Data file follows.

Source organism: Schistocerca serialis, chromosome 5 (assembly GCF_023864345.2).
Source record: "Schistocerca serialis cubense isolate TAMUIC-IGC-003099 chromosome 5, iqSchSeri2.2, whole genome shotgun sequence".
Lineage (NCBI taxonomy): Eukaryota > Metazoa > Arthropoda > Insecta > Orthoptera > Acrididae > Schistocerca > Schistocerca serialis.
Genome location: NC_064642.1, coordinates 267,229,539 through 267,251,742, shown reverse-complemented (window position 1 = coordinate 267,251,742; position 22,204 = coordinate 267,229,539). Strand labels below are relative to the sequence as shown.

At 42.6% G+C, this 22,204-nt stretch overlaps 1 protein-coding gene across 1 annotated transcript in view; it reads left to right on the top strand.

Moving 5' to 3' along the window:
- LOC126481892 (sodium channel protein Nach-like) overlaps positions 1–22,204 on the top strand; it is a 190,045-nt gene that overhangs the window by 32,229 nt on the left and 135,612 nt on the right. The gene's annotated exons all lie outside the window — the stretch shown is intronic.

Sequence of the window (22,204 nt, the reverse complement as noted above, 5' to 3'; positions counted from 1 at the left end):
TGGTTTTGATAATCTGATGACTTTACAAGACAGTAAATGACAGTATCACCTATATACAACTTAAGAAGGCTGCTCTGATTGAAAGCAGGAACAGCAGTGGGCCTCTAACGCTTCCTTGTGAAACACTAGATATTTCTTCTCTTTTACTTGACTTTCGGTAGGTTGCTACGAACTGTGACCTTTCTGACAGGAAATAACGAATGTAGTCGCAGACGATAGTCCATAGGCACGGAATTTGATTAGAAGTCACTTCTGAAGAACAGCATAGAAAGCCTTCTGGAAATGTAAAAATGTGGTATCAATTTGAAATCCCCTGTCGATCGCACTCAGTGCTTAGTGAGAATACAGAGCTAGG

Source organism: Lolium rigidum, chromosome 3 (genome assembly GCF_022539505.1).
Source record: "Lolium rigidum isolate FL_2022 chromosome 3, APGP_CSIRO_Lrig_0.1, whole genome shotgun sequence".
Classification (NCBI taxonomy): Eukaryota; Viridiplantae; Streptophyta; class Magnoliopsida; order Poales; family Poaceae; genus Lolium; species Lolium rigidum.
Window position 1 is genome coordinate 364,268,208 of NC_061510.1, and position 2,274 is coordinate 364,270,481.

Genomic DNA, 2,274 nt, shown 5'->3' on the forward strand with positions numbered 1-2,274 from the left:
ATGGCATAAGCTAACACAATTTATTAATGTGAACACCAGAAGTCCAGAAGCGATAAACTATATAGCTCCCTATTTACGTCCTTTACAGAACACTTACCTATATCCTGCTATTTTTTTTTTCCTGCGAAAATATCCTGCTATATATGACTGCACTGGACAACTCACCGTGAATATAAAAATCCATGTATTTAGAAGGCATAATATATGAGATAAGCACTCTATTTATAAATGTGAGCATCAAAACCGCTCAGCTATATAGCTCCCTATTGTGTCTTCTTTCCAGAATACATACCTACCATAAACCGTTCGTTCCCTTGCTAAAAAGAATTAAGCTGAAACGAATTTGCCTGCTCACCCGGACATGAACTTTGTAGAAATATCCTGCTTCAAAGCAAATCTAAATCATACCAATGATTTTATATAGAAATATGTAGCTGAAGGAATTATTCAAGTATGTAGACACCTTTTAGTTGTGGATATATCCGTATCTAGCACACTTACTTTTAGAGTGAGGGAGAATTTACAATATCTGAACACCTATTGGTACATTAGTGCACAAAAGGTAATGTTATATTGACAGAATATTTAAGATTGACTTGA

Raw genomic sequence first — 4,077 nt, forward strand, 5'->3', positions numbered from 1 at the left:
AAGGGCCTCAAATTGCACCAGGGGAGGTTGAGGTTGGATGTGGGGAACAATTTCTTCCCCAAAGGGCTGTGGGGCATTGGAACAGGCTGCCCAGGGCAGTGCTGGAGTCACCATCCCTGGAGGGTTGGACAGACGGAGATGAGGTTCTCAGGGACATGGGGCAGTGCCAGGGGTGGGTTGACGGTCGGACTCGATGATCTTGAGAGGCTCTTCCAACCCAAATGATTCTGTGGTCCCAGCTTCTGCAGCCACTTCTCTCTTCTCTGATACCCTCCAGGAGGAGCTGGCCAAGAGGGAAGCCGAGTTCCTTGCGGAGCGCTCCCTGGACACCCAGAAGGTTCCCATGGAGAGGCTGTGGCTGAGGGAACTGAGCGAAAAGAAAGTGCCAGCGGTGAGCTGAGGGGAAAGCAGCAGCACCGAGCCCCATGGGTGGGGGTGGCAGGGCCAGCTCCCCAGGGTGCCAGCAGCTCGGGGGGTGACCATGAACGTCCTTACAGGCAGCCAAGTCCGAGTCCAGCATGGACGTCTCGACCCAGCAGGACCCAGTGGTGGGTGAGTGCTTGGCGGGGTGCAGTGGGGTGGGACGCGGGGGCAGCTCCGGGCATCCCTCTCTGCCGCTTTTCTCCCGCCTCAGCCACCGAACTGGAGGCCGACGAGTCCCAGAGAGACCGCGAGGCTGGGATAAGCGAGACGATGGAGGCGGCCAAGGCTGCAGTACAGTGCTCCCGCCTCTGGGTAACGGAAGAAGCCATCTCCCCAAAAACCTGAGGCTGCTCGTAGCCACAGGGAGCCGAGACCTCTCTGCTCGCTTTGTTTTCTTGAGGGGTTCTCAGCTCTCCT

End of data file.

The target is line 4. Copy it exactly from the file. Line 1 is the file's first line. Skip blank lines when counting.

Genome location: NC_064642.1, coordinates 267,229,539 through 267,251,742, shown reverse-complemented (window position 1 = coordinate 267,251,742; position 22,204 = coordinate 267,229,539). Strand labels below are relative to the sequence as shown.